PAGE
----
Riveting Chat with L. M. Elliott, the talented author of WALLS
L. M. Elliott, bestselling author, answers our questions about her latest title, WALLS.
The New York Times bestselling author of ten young adult novels, L. M. Elliott has long been known as a master of historical fiction that humanizes and illuminates contemporary issues. Now, in the unofficial follow-up to her 2017 Suspect Red, Elliott turns her attention to the espionage-riddled standoff between America and Soviet Russia in WALLS (Ages 12 – 18). Set in the tumultuous year leading up to the surprise overnight raising of the Berlin Wall in August 1961, and punctuated with real-life photographs, headlines, and personalities of the time, WALLS explores the budding friendship between two cousins on different sides of the communist/democracy divide and the very real dangers their growing bond presents their families.
What inspired you to write WALLS?
I was a magazine journalist for 20 years before becoming a historical/biographical novelist. The biggest lessons I learned as a reporter were to look for “holes in coverage” and to humanize a large topic through the story of an individual coping with it, someone who could stand as an “everyman” of the experience.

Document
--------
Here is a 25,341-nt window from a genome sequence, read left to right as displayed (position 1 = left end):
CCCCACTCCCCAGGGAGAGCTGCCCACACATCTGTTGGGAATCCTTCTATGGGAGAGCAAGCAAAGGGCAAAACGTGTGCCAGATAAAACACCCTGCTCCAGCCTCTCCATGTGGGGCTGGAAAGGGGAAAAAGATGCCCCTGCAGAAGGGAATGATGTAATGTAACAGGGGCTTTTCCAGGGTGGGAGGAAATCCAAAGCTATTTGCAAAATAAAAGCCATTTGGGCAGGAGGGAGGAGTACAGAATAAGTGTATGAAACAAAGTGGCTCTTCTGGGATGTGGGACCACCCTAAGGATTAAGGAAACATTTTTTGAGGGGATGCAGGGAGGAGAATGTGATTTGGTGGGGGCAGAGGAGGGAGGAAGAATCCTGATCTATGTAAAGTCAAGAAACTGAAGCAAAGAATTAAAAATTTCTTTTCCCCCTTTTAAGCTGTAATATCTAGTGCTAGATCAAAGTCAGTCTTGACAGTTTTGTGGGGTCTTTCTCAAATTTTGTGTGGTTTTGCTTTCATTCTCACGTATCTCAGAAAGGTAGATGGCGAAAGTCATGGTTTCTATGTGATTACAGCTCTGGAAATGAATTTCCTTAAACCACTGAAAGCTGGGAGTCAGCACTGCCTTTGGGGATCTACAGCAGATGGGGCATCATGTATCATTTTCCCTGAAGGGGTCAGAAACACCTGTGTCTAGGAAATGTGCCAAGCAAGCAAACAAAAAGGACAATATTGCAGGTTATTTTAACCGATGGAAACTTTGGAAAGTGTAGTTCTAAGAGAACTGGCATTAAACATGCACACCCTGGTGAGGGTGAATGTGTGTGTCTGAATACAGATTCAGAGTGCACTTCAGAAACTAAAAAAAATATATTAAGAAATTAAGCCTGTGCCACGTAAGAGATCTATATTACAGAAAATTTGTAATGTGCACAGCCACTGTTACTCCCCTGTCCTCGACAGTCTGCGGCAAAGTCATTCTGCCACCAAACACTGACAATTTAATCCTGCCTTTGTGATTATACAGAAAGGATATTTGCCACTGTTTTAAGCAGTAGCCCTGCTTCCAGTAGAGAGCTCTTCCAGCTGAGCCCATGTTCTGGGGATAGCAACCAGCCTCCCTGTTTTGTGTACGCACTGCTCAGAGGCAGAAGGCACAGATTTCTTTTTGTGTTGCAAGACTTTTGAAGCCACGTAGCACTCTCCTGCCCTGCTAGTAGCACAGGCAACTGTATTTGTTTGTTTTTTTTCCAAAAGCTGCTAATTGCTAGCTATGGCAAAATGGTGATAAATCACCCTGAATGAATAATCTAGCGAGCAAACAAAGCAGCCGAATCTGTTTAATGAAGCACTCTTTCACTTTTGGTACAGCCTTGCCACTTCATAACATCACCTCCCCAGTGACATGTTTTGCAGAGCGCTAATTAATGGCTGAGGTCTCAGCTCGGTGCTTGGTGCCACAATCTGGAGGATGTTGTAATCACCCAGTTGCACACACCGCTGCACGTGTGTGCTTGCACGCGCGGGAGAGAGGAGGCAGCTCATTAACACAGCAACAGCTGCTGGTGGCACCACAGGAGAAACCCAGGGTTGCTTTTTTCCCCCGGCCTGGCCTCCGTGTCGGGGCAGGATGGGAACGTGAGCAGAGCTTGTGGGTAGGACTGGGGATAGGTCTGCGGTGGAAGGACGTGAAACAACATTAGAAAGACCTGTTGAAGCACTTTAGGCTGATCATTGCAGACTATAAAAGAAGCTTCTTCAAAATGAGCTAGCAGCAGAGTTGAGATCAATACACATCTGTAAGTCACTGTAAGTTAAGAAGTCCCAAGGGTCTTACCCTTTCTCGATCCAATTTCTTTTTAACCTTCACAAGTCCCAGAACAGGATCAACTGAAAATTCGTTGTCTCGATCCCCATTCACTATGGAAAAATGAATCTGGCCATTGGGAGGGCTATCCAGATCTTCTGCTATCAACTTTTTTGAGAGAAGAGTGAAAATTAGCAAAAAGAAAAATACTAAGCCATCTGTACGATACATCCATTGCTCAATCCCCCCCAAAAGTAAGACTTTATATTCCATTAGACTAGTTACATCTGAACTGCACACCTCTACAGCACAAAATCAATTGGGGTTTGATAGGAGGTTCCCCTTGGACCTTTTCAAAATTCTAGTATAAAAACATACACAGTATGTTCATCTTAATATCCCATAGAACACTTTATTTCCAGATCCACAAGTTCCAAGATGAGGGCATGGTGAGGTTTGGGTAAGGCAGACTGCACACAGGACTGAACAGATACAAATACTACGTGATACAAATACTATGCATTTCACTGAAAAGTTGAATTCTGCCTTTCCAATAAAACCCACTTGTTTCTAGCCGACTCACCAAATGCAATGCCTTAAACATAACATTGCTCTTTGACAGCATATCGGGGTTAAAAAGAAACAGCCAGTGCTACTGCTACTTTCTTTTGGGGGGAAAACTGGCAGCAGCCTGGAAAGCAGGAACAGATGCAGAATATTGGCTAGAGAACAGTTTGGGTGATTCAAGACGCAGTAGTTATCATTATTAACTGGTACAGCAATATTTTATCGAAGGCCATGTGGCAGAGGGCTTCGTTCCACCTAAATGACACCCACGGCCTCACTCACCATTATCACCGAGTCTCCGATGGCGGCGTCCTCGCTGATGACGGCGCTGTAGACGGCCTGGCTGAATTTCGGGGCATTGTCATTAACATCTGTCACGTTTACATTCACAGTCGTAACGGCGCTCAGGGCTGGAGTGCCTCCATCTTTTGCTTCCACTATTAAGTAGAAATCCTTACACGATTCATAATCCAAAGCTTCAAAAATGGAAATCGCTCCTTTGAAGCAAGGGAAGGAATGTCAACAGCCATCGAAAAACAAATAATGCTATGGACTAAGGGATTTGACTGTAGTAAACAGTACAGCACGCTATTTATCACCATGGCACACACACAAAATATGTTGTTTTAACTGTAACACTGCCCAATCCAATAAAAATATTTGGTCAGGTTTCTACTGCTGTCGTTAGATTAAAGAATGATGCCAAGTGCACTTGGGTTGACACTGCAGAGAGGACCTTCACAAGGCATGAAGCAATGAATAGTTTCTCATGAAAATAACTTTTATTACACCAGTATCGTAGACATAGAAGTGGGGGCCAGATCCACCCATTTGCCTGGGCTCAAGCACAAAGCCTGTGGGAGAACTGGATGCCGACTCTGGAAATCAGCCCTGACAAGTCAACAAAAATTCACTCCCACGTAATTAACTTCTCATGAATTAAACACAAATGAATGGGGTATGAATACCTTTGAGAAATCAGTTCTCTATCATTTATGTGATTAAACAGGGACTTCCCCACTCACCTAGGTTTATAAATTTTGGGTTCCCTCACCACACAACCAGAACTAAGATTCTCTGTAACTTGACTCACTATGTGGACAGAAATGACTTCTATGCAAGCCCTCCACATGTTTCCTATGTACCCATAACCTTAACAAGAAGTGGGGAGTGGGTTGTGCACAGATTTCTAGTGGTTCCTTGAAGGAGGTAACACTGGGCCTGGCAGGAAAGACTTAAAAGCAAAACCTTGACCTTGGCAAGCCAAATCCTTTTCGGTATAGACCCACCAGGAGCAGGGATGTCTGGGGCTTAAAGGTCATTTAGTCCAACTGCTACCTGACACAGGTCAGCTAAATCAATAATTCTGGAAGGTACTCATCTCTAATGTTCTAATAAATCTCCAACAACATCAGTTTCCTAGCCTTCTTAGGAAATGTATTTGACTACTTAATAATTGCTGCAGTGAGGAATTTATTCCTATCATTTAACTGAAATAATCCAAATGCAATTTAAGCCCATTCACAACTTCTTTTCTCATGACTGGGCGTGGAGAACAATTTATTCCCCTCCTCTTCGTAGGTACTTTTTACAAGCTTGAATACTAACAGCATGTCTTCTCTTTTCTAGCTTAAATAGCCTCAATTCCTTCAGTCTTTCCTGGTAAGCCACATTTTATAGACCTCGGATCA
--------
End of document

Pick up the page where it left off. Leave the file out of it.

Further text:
When the former president had his first meeting with Putin in Helsinki, and undercut NATO, I wondered if people remembered the frightening reasons NATO had been formed in the first place—Russia’s brutal annexation of Eastern Europe after WWII to create a Soviet Bloc of puppet states and the Berlin Wall, which caged millions. Thinking of my YA audience, I started asking teens what they knew. I received mostly blank stares or “Yeah, I know it existed” but little else.
A hole in coverage.
And what could be a more dramatic, heartrending show-rather-than-tell story encapsulating the perilous Cold War standoff and Russia’s longstanding antipathy for Western democracies than the Berlin Wall?